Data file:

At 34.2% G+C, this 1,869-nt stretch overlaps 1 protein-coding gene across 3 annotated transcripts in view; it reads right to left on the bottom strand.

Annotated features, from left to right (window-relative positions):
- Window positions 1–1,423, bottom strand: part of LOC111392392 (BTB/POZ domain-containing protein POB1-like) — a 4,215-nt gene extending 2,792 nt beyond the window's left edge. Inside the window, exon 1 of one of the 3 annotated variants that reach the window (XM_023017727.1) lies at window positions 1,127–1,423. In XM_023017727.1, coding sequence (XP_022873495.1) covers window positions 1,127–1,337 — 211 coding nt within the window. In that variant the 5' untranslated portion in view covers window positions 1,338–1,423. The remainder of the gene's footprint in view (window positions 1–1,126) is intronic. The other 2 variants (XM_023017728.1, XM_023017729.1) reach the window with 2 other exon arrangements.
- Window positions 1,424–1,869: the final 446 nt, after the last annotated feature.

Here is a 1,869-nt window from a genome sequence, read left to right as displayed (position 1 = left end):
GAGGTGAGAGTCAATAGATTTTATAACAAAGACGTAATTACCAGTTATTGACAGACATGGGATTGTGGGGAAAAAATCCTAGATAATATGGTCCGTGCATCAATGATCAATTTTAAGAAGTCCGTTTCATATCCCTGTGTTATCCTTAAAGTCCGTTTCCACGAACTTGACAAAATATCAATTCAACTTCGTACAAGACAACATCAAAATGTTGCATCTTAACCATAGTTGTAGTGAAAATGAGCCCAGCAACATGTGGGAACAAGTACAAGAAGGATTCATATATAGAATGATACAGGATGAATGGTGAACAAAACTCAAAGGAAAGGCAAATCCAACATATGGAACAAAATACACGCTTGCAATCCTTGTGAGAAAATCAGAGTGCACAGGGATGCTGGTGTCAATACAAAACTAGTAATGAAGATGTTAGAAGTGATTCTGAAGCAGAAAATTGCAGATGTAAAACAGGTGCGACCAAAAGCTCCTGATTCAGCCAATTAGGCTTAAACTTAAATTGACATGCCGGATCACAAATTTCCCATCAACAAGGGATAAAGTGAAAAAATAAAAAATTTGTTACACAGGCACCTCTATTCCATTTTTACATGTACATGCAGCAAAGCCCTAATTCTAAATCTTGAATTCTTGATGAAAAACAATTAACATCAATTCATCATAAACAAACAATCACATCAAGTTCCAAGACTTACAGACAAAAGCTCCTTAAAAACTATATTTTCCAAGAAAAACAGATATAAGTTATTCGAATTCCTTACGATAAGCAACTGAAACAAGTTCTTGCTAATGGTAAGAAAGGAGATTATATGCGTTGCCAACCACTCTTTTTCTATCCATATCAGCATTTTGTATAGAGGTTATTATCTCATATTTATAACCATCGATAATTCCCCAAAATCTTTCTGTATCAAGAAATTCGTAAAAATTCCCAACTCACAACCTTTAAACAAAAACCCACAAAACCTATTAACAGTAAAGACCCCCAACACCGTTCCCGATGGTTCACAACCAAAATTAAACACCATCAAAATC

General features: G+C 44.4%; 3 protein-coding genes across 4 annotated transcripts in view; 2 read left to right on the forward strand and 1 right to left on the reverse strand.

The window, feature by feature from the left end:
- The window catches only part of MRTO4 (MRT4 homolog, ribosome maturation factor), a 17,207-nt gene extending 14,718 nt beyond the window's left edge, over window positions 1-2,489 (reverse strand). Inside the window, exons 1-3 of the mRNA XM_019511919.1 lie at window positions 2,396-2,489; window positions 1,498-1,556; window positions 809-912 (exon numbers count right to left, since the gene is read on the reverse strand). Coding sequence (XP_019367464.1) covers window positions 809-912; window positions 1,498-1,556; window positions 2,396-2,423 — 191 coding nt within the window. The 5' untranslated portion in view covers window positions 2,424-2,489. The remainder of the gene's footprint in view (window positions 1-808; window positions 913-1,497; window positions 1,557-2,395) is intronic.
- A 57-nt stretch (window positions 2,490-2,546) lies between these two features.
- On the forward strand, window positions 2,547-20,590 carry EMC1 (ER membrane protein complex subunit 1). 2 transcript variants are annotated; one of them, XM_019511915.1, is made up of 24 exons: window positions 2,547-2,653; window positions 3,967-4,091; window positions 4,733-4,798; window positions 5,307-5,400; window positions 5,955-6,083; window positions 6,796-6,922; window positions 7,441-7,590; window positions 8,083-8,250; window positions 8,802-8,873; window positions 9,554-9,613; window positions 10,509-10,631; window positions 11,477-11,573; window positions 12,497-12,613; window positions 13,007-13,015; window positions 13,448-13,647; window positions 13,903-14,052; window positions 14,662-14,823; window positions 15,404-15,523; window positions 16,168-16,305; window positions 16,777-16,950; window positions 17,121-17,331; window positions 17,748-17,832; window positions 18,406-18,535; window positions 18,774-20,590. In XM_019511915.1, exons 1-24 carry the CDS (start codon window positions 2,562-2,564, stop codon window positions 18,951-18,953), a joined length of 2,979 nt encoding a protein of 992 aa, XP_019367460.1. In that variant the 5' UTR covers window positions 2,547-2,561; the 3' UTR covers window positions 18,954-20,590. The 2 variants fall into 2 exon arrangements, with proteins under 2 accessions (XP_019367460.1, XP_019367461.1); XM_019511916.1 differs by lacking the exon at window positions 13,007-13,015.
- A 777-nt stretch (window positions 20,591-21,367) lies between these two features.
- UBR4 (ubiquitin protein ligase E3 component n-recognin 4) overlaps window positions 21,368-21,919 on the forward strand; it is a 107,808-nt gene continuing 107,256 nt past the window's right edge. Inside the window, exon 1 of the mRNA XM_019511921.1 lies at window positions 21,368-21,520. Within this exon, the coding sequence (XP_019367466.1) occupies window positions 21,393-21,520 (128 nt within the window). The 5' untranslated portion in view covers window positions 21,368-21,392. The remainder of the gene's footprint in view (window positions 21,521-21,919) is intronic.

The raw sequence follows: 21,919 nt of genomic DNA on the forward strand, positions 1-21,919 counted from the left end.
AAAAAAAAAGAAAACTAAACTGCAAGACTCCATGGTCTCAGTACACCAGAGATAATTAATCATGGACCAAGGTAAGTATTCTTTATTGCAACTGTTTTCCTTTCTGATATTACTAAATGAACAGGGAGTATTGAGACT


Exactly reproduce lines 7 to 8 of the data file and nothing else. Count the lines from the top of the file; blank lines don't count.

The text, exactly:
General features: G+C 44.4%; 3 protein-coding genes across 4 annotated transcripts in view; 2 read left to right on the forward strand and 1 right to left on the reverse strand.

The window, feature by feature from the left end: